Last year I wrote about Collage People, those who are always on the go, double and triple booking themselves to avoid downtime or quiet time and Matted-Print People, those who pace their experiences. Collage People understand intellectually they can’t have it all (but still do their best to prove themselves and — everyone else — wrong). Matted-Print People quietly step aside as Collage People race by. The latter function well in the world of flesh and blood, not cyberspace.
Cyberspace is great for Social Butterflies. Cyber-Social Butterflies are quick with the emo icons, like buttons, forwarding tweets and posts, and sharing photos and videos. Since Social Butterflies feel a small jolt of energy each time they share a part of themselves — and cyberspace encompasses much of the world — their surges grow exponentially.
Cyberspace doesn’t lend itself well to non-Social Butterflies. Those classified as wallflowers ~ the extremely shy and/or socially inept ~ are probably not drawn to social media. But what of those who are neither? Is there a place in social media for those who at social gatherings hoover at the perimeter of the event?
How do you transfer being the one who quietly helps the hostess replenish the guests’ drinks, brings food to the table, takes guests’ coats, smiles appreciatively as others’ tell their stories, listens enthusiastically to the conversations around, and manages to enjoy the event by “being” there while not being “on” into the realm of social media?
How does the one who, after standing to the side for a while, getting a “feel” for the party/event and those who are there, winds up striking a conversation with one or two persons and thus happily and contentedly spends an evening (or a significant amount of time) convert that to social-media-ism? Non-Social-Butterfly conversations tend to go beyond the “small talk” and simple “chit chat” which fit well in social media.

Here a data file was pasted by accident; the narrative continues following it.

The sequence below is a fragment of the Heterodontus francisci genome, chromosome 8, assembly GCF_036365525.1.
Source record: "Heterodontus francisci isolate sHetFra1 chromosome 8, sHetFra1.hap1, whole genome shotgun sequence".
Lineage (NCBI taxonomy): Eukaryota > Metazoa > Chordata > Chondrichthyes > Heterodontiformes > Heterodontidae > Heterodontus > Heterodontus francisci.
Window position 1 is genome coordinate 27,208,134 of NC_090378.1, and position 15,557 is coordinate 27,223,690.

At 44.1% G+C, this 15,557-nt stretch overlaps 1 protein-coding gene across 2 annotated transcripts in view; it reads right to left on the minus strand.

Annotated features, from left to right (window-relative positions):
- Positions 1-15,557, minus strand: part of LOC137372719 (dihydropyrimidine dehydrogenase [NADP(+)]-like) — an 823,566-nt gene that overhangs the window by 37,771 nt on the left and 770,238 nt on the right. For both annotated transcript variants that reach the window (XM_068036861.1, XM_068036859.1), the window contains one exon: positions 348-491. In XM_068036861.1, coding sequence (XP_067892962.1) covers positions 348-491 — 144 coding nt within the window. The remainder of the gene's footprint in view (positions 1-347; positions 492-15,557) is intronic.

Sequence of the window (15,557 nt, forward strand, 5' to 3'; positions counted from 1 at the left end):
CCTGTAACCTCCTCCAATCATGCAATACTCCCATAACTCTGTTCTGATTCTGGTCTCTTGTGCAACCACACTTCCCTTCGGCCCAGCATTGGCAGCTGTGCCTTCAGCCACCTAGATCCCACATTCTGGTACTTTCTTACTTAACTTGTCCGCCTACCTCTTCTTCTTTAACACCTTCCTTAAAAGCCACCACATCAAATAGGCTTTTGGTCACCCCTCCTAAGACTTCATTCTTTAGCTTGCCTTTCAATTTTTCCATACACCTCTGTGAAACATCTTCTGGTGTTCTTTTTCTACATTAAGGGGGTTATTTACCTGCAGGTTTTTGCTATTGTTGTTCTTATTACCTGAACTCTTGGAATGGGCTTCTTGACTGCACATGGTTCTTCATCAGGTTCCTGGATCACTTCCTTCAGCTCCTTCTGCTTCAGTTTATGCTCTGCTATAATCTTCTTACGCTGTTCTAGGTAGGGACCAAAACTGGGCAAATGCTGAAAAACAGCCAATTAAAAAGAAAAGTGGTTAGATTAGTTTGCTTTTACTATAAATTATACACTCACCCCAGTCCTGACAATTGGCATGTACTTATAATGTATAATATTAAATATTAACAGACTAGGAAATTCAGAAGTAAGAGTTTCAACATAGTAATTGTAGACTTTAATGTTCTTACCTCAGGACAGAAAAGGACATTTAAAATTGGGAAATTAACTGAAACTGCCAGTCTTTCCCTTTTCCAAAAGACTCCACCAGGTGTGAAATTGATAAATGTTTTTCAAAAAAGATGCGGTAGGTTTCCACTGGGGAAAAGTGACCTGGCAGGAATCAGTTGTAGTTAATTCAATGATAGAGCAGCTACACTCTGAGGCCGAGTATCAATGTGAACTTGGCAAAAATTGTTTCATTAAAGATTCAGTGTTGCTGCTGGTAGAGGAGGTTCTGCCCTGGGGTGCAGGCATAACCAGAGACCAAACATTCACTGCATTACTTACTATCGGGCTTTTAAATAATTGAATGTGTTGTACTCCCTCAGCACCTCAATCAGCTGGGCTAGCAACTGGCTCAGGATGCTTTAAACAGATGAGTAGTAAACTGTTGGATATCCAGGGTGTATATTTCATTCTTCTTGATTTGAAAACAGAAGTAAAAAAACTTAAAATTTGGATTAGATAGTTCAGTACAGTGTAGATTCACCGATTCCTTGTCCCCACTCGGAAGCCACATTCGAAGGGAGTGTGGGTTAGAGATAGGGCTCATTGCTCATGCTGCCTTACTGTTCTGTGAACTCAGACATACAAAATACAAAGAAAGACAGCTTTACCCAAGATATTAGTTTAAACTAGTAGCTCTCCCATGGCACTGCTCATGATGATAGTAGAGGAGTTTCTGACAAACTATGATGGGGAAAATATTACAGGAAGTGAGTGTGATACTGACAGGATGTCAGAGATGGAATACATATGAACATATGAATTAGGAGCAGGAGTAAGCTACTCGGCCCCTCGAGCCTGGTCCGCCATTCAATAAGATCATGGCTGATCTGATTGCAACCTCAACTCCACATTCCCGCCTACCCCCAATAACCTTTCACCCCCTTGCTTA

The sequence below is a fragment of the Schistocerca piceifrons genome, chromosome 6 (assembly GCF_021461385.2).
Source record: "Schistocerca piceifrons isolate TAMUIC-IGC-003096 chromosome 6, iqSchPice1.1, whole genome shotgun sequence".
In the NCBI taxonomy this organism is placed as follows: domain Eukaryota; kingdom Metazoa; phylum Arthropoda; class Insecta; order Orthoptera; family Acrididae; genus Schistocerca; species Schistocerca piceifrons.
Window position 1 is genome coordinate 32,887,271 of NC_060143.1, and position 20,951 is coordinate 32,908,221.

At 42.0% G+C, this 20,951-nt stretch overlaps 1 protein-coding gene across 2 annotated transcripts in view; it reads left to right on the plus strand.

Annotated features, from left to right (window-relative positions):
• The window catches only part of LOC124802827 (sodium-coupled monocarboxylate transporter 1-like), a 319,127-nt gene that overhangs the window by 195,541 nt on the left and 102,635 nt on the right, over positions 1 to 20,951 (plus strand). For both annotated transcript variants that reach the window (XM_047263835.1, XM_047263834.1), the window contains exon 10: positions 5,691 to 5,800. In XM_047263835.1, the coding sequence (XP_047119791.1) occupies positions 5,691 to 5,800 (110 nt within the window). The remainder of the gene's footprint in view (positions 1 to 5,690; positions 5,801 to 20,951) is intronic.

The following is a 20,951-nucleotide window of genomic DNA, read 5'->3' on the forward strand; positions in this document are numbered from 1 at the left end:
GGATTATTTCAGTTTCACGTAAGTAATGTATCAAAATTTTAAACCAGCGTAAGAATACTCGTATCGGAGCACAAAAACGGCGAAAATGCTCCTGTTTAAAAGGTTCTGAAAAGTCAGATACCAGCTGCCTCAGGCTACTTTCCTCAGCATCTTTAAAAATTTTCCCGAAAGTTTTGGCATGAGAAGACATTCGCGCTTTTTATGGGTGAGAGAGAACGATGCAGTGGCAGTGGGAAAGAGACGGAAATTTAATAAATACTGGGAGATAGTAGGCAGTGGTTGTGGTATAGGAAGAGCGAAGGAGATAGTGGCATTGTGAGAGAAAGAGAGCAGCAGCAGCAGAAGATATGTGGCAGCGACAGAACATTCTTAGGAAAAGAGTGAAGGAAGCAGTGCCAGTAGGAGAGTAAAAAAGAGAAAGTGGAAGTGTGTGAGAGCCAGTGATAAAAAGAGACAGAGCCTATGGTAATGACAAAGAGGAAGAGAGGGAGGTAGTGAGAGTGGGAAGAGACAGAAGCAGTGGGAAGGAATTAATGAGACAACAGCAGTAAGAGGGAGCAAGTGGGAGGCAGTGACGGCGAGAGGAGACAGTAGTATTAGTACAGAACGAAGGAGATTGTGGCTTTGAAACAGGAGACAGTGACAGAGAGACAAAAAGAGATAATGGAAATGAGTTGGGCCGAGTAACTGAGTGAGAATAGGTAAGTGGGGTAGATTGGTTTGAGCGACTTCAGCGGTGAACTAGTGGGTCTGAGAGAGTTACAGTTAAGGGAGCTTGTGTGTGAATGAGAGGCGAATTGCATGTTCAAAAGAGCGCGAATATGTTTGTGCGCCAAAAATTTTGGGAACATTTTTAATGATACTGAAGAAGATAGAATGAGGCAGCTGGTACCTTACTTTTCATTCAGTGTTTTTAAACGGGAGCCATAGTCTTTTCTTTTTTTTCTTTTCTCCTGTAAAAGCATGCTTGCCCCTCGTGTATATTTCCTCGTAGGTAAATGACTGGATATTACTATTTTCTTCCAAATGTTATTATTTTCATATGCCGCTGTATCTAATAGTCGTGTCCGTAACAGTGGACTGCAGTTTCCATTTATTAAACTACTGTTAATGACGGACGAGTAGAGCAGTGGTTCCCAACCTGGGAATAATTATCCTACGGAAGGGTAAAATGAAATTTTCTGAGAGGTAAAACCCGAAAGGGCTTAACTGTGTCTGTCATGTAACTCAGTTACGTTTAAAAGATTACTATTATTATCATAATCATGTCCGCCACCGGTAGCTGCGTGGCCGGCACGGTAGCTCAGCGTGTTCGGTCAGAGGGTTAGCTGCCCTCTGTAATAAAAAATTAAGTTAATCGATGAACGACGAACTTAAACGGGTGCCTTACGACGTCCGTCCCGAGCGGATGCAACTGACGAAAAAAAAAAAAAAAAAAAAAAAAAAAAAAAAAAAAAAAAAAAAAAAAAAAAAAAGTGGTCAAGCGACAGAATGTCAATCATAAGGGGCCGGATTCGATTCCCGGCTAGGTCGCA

As a Matted-Print Person, an evening in which I maneuvered myself into getting one-on-one (or one-on-two) time while in the midst of a crowd can be quite nice. Matted-Print People don’t subscribe to the more-is-better/working-the-room mind set. Instead they prefer the less-is-more/slower-allows-time-to-mull mind set.
The Matted-Print Person’s challenge is how to flourish in cyberspace. The internet has created an incredible shift in both interpersonal relations and marketing. When it comes to marketing, word of mouth is best. Quantity is the name of the game, not quality. Of import is the “platform” you create, SEO rankings, subscriber and follower rankings, and a bunch of other terms and steps (pertaining to various social media outlets) which I don’t know.
In giving Twitter the college effort, I wound up exhausting myself from all that up-ness. (That and attempting to have “serious” or “meaningful” conversations in 140 character snatches with lots of people.) As anyone familiar with Twitter knows, that doesn’t work. (Still trying to find a way to make it work since it turns out a Matted-Print Person can’t comport themselves with social media as they do in the flesh and blood world.)
The good news is you’re more than half-way to a solution once you can articulate the challenge. (So it is said.) Here’s the challenge:
“How does a Matted-Print Person use social media to get where they want to go?”
The bad news? I don’t have the answer. The good news is social media is a fantastic way to put questions “out there” and tap into the wisdom and knowledge of others. Yours truly would appreciate any and all thoughts, comments, and suggestions you have for solutions to the challenge.
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